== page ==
The U.S. court of Appeals overturned the Environmental Protection Agency’s cross-state air pollution rule (CSAPR). This standard would have required 23 states, including Texas, to decrease sulfur dioxide and nitrogen oxide emissions.
Judge Brett Kavanaugh’s justification for ruling against the standard states:
EPA has used the good neighbor provision to impose massive emissions reduction requirements on upwind States without regard to the limits imposed by the statutory text. Whatever its merits as a policy matter, EPA’s Transport Rule violates the statute. Second, the Clean Air Act affords States the initial opportunity to implement reductions required by EPA under the good neighbor provision. But here, when EPA quantified States’ good neighbor obligations, it did not allow the States the initial opportunity to implement the required reductions with respect to sources within their borders. Instead, EPA quantified States’ good neighbor obligations and simultaneously set forth EPA-designed Federal Implementation Plans, or FIPs, to implement those obligations at the State level. By doing so, EPA departed from its consistent prior approach to implementing the good neighbor provision and violated the Act.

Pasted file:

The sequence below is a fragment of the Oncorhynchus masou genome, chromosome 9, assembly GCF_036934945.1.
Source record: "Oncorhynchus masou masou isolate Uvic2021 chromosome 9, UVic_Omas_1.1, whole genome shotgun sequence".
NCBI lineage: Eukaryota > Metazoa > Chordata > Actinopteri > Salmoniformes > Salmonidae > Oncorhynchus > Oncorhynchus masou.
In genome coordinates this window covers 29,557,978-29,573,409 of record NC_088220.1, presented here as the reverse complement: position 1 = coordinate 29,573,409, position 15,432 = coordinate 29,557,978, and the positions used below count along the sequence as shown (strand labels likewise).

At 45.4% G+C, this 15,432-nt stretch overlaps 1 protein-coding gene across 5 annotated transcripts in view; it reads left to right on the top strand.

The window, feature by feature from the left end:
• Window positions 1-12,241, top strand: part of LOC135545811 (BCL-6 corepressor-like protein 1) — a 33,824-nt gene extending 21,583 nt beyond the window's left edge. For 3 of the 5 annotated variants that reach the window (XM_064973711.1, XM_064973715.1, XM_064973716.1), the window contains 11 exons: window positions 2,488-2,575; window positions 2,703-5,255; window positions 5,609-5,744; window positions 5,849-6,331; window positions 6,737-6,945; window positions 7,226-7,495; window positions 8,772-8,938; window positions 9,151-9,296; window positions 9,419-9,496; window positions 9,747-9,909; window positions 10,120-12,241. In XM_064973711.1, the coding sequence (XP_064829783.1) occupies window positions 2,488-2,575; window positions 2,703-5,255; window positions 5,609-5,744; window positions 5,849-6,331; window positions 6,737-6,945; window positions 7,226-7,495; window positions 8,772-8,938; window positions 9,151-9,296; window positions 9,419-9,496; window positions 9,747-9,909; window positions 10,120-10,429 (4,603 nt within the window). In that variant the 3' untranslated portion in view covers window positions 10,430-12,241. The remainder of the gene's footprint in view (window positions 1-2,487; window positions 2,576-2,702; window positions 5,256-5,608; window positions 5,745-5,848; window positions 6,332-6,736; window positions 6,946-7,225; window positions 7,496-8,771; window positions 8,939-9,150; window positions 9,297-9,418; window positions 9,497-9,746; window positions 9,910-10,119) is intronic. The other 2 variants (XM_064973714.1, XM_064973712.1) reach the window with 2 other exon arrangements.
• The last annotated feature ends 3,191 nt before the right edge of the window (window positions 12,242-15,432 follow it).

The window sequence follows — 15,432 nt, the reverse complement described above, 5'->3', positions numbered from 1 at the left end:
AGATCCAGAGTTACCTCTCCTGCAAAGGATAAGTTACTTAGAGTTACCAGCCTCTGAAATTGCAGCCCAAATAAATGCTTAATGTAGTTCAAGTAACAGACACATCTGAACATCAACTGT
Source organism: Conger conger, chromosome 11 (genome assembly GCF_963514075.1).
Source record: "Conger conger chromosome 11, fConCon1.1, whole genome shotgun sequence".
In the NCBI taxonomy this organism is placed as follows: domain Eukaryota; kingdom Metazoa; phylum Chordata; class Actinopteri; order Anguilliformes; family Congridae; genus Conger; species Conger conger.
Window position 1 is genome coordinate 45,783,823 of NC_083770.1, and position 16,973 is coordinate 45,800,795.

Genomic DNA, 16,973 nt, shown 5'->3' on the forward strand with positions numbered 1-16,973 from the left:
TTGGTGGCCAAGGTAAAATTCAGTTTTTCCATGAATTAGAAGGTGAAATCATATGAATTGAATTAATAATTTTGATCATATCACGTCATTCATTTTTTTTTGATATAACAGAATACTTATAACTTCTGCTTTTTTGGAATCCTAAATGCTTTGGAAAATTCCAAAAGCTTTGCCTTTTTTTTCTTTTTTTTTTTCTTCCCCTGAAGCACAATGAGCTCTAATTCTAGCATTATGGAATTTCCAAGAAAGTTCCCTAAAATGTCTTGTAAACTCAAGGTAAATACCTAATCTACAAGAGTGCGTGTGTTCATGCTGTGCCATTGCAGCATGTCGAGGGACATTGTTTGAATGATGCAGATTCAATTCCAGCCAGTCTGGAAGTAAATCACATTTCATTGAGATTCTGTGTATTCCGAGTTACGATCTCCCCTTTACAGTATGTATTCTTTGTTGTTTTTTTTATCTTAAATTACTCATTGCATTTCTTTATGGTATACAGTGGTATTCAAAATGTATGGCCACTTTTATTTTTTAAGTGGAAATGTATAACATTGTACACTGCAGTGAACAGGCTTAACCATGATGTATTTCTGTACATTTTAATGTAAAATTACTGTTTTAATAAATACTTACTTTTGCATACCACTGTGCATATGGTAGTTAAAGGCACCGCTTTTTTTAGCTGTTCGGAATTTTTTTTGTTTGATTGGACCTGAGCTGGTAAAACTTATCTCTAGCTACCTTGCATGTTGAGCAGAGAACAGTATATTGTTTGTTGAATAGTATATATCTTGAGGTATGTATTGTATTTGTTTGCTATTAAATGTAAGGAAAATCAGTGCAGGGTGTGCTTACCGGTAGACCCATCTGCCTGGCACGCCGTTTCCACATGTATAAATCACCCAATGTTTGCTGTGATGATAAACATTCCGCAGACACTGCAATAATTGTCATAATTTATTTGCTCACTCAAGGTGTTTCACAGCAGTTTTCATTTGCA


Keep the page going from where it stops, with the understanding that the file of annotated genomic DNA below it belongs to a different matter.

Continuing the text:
This is a victory for coal plants across Texas and the United States – most will avoid shut down and/or installation of pricey equipment to comply with the EPA’s rules. As you can see in the chart above, almost half of US electricity needs are fueled by coal-fired power plants.